Once it is dry, transfer back to your work area and put on the foam core again. Coat the same or another color of your mixture (or plain medium) on the top side.  Have fun.  Transport the garbage bag to a safe dying location.  Carefully transfer the garbage bag from the foam core to the floor or table.  Let it dry.  Really – let it dry.

Note: You can thin the mixture with water, but that will give you different results – dying time, transparency, adhesion when you iron.  Play with this.

When the paper is DRY, peel it off of the garbage bag.  Note: the suffocation warning will often come off of the bag and onto your paper.

I store the papers on pinch hangers on a garment rack in my studio.  Smaller pieces will store in a book.  Note: if stored in direct contact with any amount of heat – then the papers will stick to each other.

You can further embellish the papers any time you wish with acrylic painting, pours, spatters, printing.

You can reuse the garbage bags.  The “left behind” paint and marks are really interesting to paint over.  Try it.

Designing and bonding the acrylic papers:

Now you have a lot of beautiful silk-like panels of acrylic paint.  Let’s call these the “acrylic papers”.

Cut, tear, layer, punch, align, and position in a test composition.  Don’t worry about gluing the layers in place as you go.  Reposition pieces and get it all just the way you want it.  How many layers?  My guess is that 4 or 5 is my success limit. 

Heat your household iron – Polyester setting.  If you use a surge strip you can leave it on Polyester and turn it on and off with the strip.  Then you will know at a glance if it is HOT.  Use common sense and safety!

Place the foam core, parchment paper and carefully transport your design to the work area.  Place on top of the parchment paper.  Put another layer of parchment paper on top.  You now have a “sandwich” where the parchment paper on each side of your design is bigger than the acrylic papers.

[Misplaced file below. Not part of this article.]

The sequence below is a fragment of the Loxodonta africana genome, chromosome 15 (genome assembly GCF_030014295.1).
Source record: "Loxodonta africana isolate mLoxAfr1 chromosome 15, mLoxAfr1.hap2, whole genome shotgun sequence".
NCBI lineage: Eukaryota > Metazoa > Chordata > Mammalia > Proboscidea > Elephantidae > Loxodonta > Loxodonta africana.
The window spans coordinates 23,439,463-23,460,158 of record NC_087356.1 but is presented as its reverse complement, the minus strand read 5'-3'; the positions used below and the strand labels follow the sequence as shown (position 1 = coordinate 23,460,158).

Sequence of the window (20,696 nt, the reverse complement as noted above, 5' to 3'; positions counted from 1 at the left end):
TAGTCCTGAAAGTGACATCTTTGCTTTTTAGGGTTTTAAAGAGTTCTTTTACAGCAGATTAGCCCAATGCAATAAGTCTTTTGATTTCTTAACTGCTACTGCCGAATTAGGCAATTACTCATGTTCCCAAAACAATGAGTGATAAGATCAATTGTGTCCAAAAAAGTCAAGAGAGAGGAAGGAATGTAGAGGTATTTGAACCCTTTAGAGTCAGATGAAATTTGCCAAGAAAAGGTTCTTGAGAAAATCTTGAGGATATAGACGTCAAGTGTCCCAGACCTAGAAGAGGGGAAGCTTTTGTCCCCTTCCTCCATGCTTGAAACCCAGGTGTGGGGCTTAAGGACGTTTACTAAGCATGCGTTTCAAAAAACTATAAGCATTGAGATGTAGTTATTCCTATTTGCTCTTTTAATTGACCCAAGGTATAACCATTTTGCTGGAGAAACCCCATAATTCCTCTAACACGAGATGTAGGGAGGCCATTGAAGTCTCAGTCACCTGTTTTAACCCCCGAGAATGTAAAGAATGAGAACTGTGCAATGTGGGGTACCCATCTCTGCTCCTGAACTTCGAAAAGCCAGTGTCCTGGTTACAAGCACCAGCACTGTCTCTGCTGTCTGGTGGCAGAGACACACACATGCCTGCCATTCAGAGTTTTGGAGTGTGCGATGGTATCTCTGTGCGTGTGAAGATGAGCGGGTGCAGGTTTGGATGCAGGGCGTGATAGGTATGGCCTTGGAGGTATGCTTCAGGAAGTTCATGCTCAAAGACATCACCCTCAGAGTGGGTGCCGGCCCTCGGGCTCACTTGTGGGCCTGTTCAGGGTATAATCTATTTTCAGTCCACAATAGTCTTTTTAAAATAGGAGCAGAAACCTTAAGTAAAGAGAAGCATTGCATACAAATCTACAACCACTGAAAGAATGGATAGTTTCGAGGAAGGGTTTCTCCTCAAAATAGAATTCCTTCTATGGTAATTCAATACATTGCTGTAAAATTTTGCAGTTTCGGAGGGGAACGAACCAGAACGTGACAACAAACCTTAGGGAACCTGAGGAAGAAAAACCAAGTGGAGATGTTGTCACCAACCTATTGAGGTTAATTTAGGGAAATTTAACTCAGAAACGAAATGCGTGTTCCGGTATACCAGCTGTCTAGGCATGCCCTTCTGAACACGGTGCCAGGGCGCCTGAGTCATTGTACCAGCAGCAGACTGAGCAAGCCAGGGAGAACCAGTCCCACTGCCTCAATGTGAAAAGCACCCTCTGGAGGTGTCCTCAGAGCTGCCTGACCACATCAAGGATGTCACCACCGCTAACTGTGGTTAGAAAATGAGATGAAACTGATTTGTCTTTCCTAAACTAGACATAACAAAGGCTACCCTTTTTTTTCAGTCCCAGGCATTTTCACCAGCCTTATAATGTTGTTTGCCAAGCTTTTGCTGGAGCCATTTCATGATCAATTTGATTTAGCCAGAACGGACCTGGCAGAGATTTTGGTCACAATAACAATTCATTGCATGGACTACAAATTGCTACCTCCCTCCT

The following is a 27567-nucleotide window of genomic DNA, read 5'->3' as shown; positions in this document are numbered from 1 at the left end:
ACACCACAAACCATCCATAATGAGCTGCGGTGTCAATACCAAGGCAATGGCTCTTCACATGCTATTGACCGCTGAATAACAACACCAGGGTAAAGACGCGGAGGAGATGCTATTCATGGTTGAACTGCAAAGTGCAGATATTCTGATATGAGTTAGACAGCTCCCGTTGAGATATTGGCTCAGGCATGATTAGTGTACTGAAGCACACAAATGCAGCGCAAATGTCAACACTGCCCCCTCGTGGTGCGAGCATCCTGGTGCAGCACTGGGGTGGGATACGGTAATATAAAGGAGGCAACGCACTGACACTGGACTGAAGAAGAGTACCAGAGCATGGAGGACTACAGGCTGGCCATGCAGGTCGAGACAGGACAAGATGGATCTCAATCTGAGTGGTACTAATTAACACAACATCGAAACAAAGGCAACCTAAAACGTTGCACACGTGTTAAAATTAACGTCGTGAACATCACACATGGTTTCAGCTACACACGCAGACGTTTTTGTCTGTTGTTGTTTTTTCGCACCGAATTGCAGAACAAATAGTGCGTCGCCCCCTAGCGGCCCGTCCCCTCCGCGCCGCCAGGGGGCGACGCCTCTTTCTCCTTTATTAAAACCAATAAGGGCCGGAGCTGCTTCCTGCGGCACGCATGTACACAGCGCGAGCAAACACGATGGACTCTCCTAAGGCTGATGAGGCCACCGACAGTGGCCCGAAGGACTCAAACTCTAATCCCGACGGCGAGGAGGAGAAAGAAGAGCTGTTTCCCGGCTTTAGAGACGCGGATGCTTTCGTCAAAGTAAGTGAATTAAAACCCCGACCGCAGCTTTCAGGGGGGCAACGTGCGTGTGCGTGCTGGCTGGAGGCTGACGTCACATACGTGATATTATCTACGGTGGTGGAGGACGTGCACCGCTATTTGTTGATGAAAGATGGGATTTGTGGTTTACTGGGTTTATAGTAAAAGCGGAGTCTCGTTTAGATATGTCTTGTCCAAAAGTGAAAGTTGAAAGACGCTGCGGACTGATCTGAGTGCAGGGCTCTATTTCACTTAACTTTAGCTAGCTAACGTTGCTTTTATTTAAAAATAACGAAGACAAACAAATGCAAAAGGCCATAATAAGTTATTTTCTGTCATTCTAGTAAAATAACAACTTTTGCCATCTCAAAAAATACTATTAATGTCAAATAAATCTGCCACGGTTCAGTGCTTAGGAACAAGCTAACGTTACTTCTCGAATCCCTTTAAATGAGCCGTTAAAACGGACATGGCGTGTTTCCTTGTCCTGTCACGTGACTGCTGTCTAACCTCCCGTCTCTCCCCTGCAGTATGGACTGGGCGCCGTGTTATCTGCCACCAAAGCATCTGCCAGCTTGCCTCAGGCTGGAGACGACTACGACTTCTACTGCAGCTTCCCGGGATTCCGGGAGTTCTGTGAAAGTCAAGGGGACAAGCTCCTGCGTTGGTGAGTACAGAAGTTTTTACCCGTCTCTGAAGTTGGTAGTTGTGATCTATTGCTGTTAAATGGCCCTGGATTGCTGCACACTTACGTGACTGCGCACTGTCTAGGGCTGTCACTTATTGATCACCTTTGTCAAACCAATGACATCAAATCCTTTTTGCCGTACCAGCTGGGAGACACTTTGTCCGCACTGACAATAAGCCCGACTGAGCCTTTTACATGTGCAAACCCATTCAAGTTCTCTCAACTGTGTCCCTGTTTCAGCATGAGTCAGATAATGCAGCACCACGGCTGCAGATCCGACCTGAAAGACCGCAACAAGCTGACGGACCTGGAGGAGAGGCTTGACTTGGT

Iron the sandwich.  Hold the iron in place long enough that you don’t want to leave your hand in that same place when you move the iron.  It should be uncomfortably warm.  Too hot will melt the acrylic papers more than you want.  Uncomfortable will be hot enough to bond the layers

Once you have ironed the design – remove it from the sandwich and see how well it has bonded.  This bonding is the effect of the plastics in the acrylics and heat. 

Now you can trim, cut, punch, align and position again if you wish.  These can be components of a bigger artwork or complete in themselves.

Store them in a book, hanging with clip hangers or separated by wax paper until ready to use them.

Adhering to the Substrate:

Take your design and layer it on a substrate.  Either a big acrylic paper and little components or painted substrate and components.  Once I know where the pieces will go I use Gel Medium to paste them down.  Put gel medium on the substrate then put your acrylic paper down.  Gently smooth from the center out – try to prevent air bubbles.  Let it dry.  Continue to layer as you wish.  If the substrate is 3 dimensional you can “package wrap” the corners later.  Just leave them hanging for now.

Note:  Don’t tug the acrylic paper too tight on top of stretched canvas.  It dries tighter and can curve your stretcher bars.

Let it dry.

Printing on acrylic papers: